Lately I’ve realised that, once again, I’ve fallen into that habit of constantly checking my Facebook newsfeed and looking at everything through an Instagram lens. So as it’s half term and I really want to focus on my children and not my iPhone this week, I’m taking the rest of the month off. No social media for me until they’re all back at school and I can afford to waste time watching YouTube videos of cats who are afraid of cucumbers (although in all honesty, can I ever really afford to waste time watching YouTube videos of cats who are afraid of cucumbers??)
Part of this resolution stems from the fact that social media stresses me out! I’ve been doing a little low grade soul searching lately to figure out how to be happier; how to be calmer, less anxious and to embrace the much mused about art of mindfulness. I’ve started Tai chi and Pilates classes in a bid to use exercise and breathing techniques to help me relax. I’ve made a list of books I want to read before I’m forty to motivate myself to devote more time to quality reading instead of swiping through blog posts and the ASOS sale pages (the irony of writing a blog post about reading fewer blog posts is not lost on me by the way!) And I’ve tried to make space in my day to practise a bit of mindfulness meditation. It’s really not that easy though, both finding ten spare undisturbed minutes in the day AND training myself to think ‘mindfully’. My thoughts are constantly wandering to the extent that it sometimes feels as if I’m channel-hoping around my brain.
One of the side affects of my obsessive social-media-ing (I think it’s only a matter of time before ‘social-media-ing’ becomes a recognised verb) is that my attention span is appalling! (I can’t even write a sentence without punctuating it with an aside thought in brackets.) I find myself constantly craving screen time, not just when I’m flopped on the sofa trying to watch a film, but also when I’m in the middle of cooking dinner, when I’m stuck in a traffic jam and even when I pop to the loo for a quick wee. I’ve dropped my iPhone into the toilet twice this year so I really should have learnt my lesson by now!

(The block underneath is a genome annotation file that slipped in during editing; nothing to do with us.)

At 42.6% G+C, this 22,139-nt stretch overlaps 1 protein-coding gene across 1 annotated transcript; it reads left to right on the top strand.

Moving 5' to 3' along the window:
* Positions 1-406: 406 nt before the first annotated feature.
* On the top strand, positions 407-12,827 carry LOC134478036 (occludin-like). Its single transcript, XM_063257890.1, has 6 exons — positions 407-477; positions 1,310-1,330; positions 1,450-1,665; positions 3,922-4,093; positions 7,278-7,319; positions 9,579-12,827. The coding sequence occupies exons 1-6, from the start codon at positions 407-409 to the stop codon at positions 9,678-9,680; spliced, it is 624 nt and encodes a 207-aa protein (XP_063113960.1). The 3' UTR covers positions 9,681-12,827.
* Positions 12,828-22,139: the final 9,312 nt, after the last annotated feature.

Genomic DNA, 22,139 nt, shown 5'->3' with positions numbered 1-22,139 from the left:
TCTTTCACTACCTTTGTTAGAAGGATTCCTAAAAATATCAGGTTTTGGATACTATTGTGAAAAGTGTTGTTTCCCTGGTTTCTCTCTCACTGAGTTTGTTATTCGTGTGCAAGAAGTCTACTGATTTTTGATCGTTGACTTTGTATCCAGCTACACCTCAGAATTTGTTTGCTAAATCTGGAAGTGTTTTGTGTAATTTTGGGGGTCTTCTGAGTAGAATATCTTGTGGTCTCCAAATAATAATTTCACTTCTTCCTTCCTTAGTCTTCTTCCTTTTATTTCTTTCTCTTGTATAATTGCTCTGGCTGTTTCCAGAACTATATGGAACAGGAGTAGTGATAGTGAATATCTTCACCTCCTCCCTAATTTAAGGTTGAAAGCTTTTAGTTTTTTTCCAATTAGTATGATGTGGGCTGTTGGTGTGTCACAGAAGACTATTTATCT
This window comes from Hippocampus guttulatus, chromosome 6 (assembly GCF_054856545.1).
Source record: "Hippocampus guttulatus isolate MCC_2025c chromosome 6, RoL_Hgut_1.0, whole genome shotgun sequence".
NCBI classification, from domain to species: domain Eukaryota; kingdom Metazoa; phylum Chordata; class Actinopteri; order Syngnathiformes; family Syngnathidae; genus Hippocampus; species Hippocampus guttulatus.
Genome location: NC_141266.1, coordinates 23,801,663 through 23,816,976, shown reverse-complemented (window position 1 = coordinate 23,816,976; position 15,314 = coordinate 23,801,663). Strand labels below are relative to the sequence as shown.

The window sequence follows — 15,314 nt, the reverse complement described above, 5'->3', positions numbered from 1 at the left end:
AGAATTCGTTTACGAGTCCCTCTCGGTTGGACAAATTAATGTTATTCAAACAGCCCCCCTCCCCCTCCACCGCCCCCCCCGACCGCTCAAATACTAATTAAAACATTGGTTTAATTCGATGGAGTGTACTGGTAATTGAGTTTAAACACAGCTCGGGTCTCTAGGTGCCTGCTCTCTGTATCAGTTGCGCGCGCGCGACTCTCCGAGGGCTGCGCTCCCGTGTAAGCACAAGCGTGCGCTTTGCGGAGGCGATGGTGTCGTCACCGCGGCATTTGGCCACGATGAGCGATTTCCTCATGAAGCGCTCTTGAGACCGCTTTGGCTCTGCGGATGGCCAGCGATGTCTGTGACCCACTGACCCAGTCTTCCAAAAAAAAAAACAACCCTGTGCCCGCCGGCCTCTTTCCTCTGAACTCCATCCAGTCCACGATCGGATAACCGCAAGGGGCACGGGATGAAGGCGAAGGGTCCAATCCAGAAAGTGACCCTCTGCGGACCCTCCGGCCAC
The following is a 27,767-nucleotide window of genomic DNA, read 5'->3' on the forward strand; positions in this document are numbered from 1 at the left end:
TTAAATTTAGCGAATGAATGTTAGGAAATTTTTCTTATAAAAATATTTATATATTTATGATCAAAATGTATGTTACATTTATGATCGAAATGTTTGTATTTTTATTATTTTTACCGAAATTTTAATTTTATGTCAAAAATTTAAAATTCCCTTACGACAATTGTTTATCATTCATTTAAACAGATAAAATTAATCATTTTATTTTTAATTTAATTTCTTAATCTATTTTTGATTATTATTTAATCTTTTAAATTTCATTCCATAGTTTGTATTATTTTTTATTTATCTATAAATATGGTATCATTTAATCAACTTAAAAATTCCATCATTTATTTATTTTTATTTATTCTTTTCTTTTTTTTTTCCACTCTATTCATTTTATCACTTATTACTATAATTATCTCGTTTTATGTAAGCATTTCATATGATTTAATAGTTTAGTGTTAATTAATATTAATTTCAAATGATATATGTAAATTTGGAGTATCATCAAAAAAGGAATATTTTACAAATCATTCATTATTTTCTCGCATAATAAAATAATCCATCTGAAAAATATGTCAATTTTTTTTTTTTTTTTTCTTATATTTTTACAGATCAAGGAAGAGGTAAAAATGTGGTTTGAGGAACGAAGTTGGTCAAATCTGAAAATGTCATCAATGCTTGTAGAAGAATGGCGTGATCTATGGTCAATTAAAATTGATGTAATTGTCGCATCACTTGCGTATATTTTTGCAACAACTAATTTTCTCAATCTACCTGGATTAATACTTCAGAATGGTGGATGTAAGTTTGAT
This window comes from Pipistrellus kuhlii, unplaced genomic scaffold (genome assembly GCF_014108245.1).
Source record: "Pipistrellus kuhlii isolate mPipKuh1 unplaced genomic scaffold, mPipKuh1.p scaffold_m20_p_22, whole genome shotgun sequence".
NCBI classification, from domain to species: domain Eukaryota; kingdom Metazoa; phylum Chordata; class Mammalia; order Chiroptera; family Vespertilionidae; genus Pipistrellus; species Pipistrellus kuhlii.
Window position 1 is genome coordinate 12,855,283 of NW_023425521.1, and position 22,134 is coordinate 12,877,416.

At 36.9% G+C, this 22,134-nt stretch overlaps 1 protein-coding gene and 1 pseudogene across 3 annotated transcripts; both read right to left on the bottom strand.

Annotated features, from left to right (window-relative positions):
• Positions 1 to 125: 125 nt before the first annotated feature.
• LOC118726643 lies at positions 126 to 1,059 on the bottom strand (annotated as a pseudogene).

The competitive and judgemental world of social media is also a stressful place to be. All too often I’ve felt abject disappointment when my photos haven’t achieved a respectable number of likes; or deeply anxious when I’ve realised that friends have made plans without me (hashtag FOMO!); or seriously pissed off by an innocuous comment on an Instagram post. Life is too short for this shit!
I’ve been here before – I’ve tried various Facebook fasts and an entire 40 days of abstaining from social media for Lent – so I’m really not trailblazing with this. But those experiences have always helped me to re-evaluate my social media addiction and take small steps to change my habits. The problem is, as any self-respecting addict knows, it’s so easy to fall off the wagon and I have done time and time again.
Friends have shared with me their own frustrations about their social media habits and at one point I was inspired to start some sort of Social Media Withdrawal Support group until I realised that the only place I could effectively advertise this would be on Facebook or Twitter. So until someone develops a social media withdrawal patch that I can stick to my arm to help wean me off my habit, or a Facebook-free gum that I can chew to distract me from my newsfeed, going cold turkey seems to be the only way. So here goes….
Hi, I’m Abbi…and it’s been 17 hours and 22 minutes since my last Facebook post…